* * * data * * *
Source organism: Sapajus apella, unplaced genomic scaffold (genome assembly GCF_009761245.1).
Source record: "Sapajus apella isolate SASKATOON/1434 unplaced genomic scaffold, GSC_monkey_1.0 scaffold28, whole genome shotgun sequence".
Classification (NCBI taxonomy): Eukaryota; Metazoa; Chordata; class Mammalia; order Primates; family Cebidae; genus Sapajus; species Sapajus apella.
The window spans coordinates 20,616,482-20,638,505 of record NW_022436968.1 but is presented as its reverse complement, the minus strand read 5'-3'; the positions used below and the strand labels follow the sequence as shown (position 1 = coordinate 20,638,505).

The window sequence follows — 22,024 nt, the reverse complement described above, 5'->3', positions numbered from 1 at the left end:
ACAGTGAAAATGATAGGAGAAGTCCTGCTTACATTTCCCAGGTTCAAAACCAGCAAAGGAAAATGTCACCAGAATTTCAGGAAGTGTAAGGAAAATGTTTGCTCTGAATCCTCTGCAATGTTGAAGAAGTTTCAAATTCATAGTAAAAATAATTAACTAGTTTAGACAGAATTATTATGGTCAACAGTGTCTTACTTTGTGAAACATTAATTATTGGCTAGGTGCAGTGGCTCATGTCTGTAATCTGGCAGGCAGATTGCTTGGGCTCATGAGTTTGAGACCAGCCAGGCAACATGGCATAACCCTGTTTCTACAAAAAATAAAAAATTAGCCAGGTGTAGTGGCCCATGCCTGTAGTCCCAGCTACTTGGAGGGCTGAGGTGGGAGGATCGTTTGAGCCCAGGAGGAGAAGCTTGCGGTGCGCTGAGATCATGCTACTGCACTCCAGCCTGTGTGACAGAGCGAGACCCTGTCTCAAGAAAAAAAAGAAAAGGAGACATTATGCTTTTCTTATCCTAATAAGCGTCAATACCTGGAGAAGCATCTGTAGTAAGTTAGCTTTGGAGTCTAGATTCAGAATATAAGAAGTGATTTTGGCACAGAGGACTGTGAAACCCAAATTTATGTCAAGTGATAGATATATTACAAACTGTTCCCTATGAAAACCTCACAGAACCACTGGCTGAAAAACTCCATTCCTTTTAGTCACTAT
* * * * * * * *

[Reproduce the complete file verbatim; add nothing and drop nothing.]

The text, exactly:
Source organism: Sapajus apella, unplaced genomic scaffold (genome assembly GCF_009761245.1).
Source record: "Sapajus apella isolate SASKATOON/1434 unplaced genomic scaffold, GSC_monkey_1.0 scaffold28, whole genome shotgun sequence".
Classification (NCBI taxonomy): Eukaryota; Metazoa; Chordata; class Mammalia; order Primates; family Cebidae; genus Sapajus; species Sapajus apella.
The window spans coordinates 20,616,482-20,638,505 of record NW_022436968.1 but is presented as its reverse complement, the minus strand read 5'-3'; the positions used below and the strand labels follow the sequence as shown (position 1 = coordinate 20,638,505).

The window sequence follows — 22,024 nt, the reverse complement described above, 5'->3', positions numbered from 1 at the left end:
ACAGTGAAAATGATAGGAGAAGTCCTGCTTACATTTCCCAGGTTCAAAACCAGCAAAGGAAAATGTCACCAGAATTTCAGGAAGTGTAAGGAAAATGTTTGCTCTGAATCCTCTGCAATGTTGAAGAAGTTTCAAATTCATAGTAAAAATAATTAACTAGTTTAGACAGAATTATTATGGTCAACAGTGTCTTACTTTGTGAAACATTAATTATTGGCTAGGTGCAGTGGCTCATGTCTGTAATCTGGCAGGCAGATTGCTTGGGCTCATGAGTTTGAGACCAGCCAGGCAACATGGCATAACCCTGTTTCTACAAAAAATAAAAAATTAGCCAGGTGTAGTGGCCCATGCCTGTAGTCCCAGCTACTTGGAGGGCTGAGGTGGGAGGATCGTTTGAGCCCAGGAGGAGAAGCTTGCGGTGCGCTGAGATCATGCTACTGCACTCCAGCCTGTGTGACAGAGCGAGACCCTGTCTCAAGAAAAAAAAGAAAAGGAGACATTATGCTTTTCTTATCCTAATAAGCGTCAATACCTGGAGAAGCATCTGTAGTAAGTTAGCTTTGGAGTCTAGATTCAGAATATAAGAAGTGATTTTGGCACAGAGGACTGTGAAACCCAAATTTATGTCAAGTGATAGATATATTACAAACTGTTCCCTATGAAAACCTCACAGAACCACTGGCTGAAAAACTCCATTCCTTTTAGTCACTAT